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March 18, 2019 1:33 pm

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More Setbacks Confront Douglas City Council In Its Contamination Efforts

“We have hit a stalemate with RJ (Peterson),” Kalamazoo Harbor Authority Secretary Lisa Greenwood said regarding the once proposed collaboration between the Harbor Authority and Peterson’s Tower Marine facility for a proper dredge spoils storage location at the marina site.

Greenwood, who also serves on the Douglas City Council, made her comments during Monday’s council meeting. She said the harbor authority is now reverting to its original plan.

“Even though it is more costly, we are (now) looking at a CDF (confined disposal facility) at Kal- Lake (Kalamazoo Lake Sewer Water Authority [KLSWA]),” said Greenwood.

The news comes as another unsurprising blow in a series of setbacks the harbor authority has faced in attempting to get its $2 million emergency dredging program off ground.

The proposal was planned for this summer, but progress has been slow.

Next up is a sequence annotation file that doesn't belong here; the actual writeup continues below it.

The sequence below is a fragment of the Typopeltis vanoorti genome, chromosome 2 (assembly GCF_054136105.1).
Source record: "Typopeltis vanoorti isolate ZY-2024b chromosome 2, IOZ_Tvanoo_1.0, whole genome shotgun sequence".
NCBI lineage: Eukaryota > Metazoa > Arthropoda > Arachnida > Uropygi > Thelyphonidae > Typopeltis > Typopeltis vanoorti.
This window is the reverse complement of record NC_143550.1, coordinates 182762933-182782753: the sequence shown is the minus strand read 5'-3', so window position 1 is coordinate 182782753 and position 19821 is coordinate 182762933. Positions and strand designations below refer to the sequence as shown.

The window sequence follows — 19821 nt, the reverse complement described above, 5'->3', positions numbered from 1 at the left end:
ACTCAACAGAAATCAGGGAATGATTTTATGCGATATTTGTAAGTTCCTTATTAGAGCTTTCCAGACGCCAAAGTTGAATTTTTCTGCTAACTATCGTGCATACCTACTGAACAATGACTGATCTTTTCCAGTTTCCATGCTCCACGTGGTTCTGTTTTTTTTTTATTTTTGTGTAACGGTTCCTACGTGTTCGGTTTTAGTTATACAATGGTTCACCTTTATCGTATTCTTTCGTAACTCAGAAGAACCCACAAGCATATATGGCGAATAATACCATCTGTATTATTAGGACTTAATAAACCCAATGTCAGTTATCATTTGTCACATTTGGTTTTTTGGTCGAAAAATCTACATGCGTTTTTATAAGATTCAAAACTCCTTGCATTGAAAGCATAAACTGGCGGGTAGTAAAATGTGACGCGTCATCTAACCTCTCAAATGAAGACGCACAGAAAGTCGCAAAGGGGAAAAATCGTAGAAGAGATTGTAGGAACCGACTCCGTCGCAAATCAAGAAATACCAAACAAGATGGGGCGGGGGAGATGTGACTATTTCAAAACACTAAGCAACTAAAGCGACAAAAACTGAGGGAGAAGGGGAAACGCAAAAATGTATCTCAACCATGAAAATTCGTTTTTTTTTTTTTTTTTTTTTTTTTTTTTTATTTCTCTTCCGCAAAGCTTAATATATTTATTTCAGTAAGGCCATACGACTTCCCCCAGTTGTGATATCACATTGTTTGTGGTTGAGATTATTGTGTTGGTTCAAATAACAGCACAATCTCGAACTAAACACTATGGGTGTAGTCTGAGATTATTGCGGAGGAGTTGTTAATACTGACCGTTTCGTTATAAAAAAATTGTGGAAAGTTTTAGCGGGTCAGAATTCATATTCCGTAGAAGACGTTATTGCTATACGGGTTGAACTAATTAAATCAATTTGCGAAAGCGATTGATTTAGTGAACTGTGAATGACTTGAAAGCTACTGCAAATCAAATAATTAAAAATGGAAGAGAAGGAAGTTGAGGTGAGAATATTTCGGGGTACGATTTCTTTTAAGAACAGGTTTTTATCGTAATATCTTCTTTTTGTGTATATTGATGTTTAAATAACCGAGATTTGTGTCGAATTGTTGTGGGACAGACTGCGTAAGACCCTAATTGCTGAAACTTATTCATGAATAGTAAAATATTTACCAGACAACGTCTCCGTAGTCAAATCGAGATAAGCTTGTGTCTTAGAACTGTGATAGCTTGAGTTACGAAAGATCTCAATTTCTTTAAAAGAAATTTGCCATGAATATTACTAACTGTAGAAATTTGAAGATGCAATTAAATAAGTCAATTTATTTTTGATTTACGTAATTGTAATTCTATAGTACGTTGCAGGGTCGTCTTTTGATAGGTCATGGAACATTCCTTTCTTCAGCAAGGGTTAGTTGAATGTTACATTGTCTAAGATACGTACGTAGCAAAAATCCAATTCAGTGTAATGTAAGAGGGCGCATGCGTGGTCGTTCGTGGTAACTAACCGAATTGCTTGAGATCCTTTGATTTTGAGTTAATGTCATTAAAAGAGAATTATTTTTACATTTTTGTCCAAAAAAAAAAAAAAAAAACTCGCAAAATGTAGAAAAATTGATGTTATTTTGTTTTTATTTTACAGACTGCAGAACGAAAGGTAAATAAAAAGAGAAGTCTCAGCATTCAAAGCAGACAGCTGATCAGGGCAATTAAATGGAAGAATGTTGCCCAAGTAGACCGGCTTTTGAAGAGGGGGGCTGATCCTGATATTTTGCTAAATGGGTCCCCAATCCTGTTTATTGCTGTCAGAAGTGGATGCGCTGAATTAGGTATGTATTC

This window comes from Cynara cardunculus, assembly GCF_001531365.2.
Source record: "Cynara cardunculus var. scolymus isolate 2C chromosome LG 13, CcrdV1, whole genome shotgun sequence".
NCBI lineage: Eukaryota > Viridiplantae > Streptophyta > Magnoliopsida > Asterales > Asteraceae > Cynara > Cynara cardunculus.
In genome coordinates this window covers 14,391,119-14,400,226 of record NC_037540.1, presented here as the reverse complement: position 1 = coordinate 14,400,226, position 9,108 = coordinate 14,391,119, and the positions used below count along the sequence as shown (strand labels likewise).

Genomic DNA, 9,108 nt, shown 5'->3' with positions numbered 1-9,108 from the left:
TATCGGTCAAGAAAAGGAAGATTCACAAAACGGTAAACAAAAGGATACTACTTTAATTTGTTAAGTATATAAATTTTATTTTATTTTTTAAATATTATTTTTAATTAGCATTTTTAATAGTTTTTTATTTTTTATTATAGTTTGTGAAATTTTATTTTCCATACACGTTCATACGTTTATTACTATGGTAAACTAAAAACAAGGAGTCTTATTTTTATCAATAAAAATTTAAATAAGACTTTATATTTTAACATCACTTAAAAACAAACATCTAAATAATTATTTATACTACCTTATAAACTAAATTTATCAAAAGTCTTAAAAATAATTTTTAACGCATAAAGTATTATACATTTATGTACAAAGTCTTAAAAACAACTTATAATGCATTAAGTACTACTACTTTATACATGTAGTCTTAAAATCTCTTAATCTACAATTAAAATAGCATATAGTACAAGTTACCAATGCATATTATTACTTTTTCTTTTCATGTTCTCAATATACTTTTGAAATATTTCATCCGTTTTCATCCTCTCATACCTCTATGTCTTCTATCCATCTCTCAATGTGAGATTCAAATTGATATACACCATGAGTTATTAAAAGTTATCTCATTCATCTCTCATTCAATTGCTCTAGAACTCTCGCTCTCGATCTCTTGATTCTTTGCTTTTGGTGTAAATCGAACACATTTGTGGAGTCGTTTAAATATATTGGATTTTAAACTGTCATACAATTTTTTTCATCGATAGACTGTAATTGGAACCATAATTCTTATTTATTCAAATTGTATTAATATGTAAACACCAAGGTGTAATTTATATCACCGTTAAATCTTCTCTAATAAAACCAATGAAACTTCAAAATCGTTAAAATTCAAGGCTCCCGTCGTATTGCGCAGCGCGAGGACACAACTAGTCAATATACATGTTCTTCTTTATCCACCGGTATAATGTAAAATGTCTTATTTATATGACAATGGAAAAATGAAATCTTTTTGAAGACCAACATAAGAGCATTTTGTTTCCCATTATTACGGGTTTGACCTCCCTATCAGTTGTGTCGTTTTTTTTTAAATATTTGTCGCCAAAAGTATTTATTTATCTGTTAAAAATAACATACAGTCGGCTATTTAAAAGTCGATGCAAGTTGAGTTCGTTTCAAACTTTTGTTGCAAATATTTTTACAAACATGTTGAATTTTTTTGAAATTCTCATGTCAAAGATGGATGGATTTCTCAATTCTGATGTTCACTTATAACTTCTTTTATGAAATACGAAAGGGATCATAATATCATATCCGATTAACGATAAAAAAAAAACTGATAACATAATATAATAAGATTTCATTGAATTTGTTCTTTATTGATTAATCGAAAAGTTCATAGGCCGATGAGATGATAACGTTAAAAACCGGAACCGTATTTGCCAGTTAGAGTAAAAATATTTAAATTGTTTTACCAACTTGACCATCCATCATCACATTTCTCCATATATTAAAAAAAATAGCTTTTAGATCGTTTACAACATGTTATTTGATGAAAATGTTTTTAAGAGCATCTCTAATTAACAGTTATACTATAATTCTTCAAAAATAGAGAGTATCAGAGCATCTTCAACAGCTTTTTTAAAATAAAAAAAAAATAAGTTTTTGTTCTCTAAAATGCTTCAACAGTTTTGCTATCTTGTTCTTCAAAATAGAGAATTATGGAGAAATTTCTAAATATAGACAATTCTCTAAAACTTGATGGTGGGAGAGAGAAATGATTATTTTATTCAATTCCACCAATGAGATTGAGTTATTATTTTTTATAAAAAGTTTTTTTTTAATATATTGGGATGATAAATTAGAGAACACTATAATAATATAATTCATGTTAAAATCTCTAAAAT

The authority first faced inclement weather, including freezing waters, in taking soil samples. Then the authority found it to be a complicated matter to coordinate which contractor would do what and how, including work on a biometric survey and more work related to complying with Michigan’s Department of Environment Quality’s guidelines.

A CDF seeks to confine contaminated sediments found in the harbor, although experts have indicated that overall contamination in the harbor, including PCBs and arsenic, are at a low level.

The size and design of each CDF is site-specific and dictated by the location, the nature and potential amount of sediments it will contain, as well as how it will function once it is full or no longer receiving dredged material, according to the Great Lakes Dredging Team.

Not until recently, Tower Marine’s dredging-spoils facility was being linked to a cost-saving measure in the tens of thousands of dollars, if not more, for the authority because the facility is close to dredging site.

A CDF at KLSWA, the local water treatment and sewer plant, requires the sediment be pumped out and transported two miles through a network of pipes.

Although the facility would extend into property owned by the City of Douglas and St. Peter Catholic Church if it is ever approved and implemented, both harbor authority representatives and Peterson said the project would provide public benefits, including a public open space made possible through a grading plan, top soil and grass seed coverage.

More Setbacks Confront Douglas City Council In Its Contamination Efforts

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